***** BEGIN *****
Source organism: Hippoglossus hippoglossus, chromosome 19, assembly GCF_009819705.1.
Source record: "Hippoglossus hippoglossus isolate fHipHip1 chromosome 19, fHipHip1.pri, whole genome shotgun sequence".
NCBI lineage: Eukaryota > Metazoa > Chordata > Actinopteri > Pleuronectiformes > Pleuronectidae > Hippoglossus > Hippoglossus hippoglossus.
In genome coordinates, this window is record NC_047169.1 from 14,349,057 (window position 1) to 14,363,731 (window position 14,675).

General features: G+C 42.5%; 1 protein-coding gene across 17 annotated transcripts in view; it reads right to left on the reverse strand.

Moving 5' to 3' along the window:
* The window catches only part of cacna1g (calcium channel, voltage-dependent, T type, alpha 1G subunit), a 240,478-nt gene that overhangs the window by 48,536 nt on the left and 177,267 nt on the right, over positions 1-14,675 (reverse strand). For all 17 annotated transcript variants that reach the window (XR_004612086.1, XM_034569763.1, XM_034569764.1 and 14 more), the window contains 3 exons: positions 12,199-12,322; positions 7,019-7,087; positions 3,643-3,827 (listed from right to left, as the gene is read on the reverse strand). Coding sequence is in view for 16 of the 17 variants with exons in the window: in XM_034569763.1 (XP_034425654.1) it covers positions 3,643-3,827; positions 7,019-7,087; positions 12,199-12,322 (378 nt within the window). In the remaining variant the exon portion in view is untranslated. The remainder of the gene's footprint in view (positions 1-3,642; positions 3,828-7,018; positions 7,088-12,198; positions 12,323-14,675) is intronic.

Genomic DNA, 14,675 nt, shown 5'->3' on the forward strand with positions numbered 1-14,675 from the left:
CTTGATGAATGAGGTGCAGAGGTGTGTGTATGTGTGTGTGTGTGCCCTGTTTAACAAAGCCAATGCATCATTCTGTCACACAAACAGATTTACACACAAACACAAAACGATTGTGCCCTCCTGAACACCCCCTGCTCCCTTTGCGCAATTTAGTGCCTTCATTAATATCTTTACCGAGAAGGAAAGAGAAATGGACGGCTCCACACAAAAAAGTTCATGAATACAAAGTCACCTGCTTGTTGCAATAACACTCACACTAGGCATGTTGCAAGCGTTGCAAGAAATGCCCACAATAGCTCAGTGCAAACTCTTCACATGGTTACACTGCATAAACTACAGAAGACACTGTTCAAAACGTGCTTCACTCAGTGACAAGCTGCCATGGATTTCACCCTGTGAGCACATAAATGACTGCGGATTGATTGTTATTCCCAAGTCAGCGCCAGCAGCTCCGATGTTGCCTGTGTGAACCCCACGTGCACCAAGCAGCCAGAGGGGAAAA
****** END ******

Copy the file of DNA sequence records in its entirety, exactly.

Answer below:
Source organism: Hippoglossus hippoglossus, chromosome 19, assembly GCF_009819705.1.
Source record: "Hippoglossus hippoglossus isolate fHipHip1 chromosome 19, fHipHip1.pri, whole genome shotgun sequence".
NCBI lineage: Eukaryota > Metazoa > Chordata > Actinopteri > Pleuronectiformes > Pleuronectidae > Hippoglossus > Hippoglossus hippoglossus.
In genome coordinates, this window is record NC_047169.1 from 14,349,057 (window position 1) to 14,363,731 (window position 14,675).

General features: G+C 42.5%; 1 protein-coding gene across 17 annotated transcripts in view; it reads right to left on the reverse strand.

Moving 5' to 3' along the window:
* The window catches only part of cacna1g (calcium channel, voltage-dependent, T type, alpha 1G subunit), a 240,478-nt gene that overhangs the window by 48,536 nt on the left and 177,267 nt on the right, over positions 1-14,675 (reverse strand). For all 17 annotated transcript variants that reach the window (XR_004612086.1, XM_034569763.1, XM_034569764.1 and 14 more), the window contains 3 exons: positions 12,199-12,322; positions 7,019-7,087; positions 3,643-3,827 (listed from right to left, as the gene is read on the reverse strand). Coding sequence is in view for 16 of the 17 variants with exons in the window: in XM_034569763.1 (XP_034425654.1) it covers positions 3,643-3,827; positions 7,019-7,087; positions 12,199-12,322 (378 nt within the window). In the remaining variant the exon portion in view is untranslated. The remainder of the gene's footprint in view (positions 1-3,642; positions 3,828-7,018; positions 7,088-12,198; positions 12,323-14,675) is intronic.

Genomic DNA, 14,675 nt, shown 5'->3' on the forward strand with positions numbered 1-14,675 from the left:
CTTGATGAATGAGGTGCAGAGGTGTGTGTATGTGTGTGTGTGTGCCCTGTTTAACAAAGCCAATGCATCATTCTGTCACACAAACAGATTTACACACAAACACAAAACGATTGTGCCCTCCTGAACACCCCCTGCTCCCTTTGCGCAATTTAGTGCCTTCATTAATATCTTTACCGAGAAGGAAAGAGAAATGGACGGCTCCACACAAAAAAGTTCATGAATACAAAGTCACCTGCTTGTTGCAATAACACTCACACTAGGCATGTTGCAAGCGTTGCAAGAAATGCCCACAATAGCTCAGTGCAAACTCTTCACATGGTTACACTGCATAAACTACAGAAGACACTGTTCAAAACGTGCTTCACTCAGTGACAAGCTGCCATGGATTTCACCCTGTGAGCACATAAATGACTGCGGATTGATTGTTATTCCCAAGTCAGCGCCAGCAGCTCCGATGTTGCCTGTGTGAACCCCACGTGCACCAAGCAGCCAGAGGGGAAAA